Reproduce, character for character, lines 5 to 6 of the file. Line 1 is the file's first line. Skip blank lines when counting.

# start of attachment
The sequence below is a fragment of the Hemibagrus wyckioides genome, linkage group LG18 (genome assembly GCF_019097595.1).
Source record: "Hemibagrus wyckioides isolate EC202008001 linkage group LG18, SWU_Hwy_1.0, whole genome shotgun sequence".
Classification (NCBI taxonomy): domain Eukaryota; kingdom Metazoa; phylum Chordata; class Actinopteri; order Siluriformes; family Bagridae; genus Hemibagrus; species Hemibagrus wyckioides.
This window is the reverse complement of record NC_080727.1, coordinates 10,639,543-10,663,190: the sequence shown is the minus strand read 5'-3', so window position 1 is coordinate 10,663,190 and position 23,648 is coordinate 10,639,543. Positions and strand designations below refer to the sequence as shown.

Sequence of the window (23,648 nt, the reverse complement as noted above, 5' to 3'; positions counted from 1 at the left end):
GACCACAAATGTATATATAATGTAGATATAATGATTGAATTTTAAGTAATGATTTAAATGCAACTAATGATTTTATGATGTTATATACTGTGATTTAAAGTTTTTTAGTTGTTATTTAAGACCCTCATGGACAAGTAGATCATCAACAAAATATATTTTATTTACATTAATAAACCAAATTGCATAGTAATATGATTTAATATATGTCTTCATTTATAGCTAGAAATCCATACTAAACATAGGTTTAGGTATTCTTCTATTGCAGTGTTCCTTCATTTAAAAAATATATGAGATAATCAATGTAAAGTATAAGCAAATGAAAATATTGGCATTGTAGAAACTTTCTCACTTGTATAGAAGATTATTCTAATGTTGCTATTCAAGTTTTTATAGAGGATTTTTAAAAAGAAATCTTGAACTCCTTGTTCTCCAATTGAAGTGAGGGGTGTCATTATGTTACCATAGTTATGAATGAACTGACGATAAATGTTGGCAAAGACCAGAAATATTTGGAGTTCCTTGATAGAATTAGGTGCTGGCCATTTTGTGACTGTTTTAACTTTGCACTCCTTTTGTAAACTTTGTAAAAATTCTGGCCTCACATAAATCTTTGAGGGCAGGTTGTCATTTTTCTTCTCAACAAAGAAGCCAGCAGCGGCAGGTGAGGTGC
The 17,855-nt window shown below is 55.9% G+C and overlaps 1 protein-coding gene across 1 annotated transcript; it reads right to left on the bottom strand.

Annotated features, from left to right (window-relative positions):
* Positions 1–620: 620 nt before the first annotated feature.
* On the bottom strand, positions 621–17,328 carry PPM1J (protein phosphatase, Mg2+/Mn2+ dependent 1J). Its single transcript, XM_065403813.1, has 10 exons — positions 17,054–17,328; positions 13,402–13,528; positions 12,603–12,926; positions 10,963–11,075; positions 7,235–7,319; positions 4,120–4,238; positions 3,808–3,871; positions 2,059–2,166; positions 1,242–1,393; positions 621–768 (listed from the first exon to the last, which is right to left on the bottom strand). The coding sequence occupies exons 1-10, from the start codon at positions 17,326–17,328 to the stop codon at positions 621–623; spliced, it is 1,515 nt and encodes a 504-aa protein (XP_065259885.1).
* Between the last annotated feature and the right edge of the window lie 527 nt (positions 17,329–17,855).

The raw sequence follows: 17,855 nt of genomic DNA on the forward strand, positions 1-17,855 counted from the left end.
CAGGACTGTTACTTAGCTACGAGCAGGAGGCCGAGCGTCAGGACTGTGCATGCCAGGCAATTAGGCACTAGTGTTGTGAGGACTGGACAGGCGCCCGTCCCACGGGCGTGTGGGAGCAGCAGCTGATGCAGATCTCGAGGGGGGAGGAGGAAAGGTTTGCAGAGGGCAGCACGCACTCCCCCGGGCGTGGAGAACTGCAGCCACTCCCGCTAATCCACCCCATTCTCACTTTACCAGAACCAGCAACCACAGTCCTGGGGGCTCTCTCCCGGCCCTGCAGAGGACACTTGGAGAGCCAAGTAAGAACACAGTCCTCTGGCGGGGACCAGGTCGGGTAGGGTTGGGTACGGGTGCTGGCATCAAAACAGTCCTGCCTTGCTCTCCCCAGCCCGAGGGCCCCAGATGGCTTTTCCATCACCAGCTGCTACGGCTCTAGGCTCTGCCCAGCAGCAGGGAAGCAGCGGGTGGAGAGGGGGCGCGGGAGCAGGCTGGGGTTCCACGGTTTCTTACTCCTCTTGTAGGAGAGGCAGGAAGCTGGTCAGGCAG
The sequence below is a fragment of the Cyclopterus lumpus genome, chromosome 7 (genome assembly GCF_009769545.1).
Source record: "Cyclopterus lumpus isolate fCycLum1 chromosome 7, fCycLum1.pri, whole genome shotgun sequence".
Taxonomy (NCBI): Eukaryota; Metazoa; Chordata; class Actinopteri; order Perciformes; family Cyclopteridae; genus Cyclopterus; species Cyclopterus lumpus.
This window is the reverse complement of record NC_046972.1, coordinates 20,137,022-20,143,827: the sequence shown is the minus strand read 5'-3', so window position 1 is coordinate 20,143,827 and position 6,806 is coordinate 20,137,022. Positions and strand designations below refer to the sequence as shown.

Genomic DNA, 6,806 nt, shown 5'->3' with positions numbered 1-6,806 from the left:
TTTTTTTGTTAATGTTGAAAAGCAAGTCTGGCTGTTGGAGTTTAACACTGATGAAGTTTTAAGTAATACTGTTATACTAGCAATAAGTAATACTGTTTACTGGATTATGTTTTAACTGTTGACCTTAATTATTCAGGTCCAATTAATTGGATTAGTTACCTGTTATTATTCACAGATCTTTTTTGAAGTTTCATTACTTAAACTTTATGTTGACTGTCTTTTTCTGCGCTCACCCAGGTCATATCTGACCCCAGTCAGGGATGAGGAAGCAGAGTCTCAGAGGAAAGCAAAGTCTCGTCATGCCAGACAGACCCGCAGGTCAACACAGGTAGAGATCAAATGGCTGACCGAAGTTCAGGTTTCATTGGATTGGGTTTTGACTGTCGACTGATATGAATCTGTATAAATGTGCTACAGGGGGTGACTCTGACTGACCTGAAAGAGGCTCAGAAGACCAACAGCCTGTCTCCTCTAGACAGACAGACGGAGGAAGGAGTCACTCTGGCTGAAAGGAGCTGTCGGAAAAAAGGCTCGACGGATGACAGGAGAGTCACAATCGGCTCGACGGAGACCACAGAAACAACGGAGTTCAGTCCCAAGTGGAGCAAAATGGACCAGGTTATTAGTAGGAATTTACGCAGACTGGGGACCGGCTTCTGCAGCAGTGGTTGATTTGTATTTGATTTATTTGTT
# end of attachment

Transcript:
Sequence of the window (23,648 nt, the reverse complement as noted above, 5' to 3'; positions counted from 1 at the left end):
GACCACAAATGTATATATAATGTAGATATAATGATTGAATTTTAAGTAATGATTTAAATGCAACTAATGATTTTATGATGTTATATACTGTGATTTAAAGTTTTTTAGTTGTTATTTAAGACCCTCATGGACAAGTAGATCATCAACAAAATATATTTTATTTACATTAATAAACCAAATTGCATAGTAATATGATTTAATATATGTCTTCATTTATAGCTAGAAATCCATACTAAACATAGGTTTAGGTATTCTTCTATTGCAGTGTTCCTTCATTTAAAAAATATATGAGATAATCAATGTAAAGTATAAGCAAATGAAAATATTGGCATTGTAGAAACTTTCTCACTTGTATAGAAGATTATTCTAATGTTGCTATTCAAGTTTTTATAGAGGATTTTTAAAAAGAAATCTTGAACTCCTTGTTCTCCAATTGAAGTGAGGGGTGTCATTATGTTACCATAGTTATGAATGAACTGACGATAAATGTTGGCAAAGACCAGAAATATTTGGAGTTCCTTGATAGAATTAGGTGCTGGCCATTTTGTGACTGTTTTAACTTTGCACTCCTTTTGTAAACTTTGTAAAAATTCTGGCCTCACATAAATCTTTGAGGGCAGGTTGTCATTTTTCTTCTCAACAAAGAAGCCAGCAGCGGCAGGTGAGGTGC